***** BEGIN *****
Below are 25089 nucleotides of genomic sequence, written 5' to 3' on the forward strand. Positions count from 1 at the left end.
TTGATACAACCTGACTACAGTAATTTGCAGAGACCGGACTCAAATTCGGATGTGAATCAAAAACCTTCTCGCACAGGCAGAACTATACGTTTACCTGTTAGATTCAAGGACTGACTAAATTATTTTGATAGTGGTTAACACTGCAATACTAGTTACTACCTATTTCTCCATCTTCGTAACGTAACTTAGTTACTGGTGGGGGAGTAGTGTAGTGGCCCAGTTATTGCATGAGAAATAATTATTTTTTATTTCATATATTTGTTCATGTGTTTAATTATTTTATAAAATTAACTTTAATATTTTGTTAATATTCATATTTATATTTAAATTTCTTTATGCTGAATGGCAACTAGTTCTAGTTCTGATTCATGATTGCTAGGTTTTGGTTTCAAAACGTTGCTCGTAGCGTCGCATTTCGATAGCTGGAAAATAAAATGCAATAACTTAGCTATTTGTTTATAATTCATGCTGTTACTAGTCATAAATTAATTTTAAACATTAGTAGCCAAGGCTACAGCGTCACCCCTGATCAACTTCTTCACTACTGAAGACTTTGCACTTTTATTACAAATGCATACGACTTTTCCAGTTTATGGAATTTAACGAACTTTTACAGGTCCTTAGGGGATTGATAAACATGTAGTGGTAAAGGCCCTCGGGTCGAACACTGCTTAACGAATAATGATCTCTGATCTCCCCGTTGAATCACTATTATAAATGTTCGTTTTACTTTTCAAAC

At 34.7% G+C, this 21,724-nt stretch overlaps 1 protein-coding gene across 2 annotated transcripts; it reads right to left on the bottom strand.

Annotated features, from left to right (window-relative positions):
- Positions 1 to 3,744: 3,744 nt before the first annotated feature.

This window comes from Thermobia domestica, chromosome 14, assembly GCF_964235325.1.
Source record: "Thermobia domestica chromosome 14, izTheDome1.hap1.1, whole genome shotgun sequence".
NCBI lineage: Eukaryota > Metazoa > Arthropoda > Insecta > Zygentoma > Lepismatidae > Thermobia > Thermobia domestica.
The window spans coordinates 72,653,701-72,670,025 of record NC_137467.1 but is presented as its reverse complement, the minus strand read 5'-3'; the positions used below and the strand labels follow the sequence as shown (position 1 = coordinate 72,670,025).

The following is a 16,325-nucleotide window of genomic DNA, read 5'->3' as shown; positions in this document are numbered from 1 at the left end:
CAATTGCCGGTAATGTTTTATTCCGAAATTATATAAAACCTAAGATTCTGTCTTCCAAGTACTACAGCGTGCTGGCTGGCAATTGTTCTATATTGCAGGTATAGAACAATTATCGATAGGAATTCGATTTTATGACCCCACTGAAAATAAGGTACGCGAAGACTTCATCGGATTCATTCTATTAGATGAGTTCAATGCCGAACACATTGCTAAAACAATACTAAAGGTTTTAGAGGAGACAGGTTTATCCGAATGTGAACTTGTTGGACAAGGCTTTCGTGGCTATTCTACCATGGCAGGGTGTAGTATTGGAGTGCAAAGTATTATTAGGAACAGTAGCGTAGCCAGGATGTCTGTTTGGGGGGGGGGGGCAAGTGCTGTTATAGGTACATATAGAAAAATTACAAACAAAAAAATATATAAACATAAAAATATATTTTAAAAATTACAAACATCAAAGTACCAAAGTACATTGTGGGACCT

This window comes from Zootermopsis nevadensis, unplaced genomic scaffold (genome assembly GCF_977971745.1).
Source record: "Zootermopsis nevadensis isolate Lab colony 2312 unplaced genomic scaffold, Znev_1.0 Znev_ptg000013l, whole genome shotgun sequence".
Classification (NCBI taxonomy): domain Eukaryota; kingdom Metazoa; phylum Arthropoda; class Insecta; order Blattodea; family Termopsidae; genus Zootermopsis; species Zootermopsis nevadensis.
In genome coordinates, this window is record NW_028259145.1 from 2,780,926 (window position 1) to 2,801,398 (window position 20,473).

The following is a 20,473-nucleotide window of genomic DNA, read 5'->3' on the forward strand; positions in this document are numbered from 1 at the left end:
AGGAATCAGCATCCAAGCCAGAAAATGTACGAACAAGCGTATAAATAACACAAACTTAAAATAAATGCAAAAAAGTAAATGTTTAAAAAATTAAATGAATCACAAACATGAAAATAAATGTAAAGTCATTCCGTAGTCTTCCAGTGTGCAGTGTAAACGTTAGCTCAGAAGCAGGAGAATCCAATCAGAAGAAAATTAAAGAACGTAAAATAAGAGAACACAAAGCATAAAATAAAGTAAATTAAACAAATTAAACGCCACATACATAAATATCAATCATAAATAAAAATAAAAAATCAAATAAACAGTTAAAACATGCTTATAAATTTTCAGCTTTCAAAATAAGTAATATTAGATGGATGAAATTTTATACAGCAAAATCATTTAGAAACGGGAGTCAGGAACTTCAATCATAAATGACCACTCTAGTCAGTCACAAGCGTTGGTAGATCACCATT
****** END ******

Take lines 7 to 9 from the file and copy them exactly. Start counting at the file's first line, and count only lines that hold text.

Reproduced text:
Source record: "Thermobia domestica chromosome 14, izTheDome1.hap1.1, whole genome shotgun sequence".
NCBI lineage: Eukaryota > Metazoa > Arthropoda > Insecta > Zygentoma > Lepismatidae > Thermobia > Thermobia domestica.
The window spans coordinates 72,653,701-72,670,025 of record NC_137467.1 but is presented as its reverse complement, the minus strand read 5'-3'; the positions used below and the strand labels follow the sequence as shown (position 1 = coordinate 72,670,025).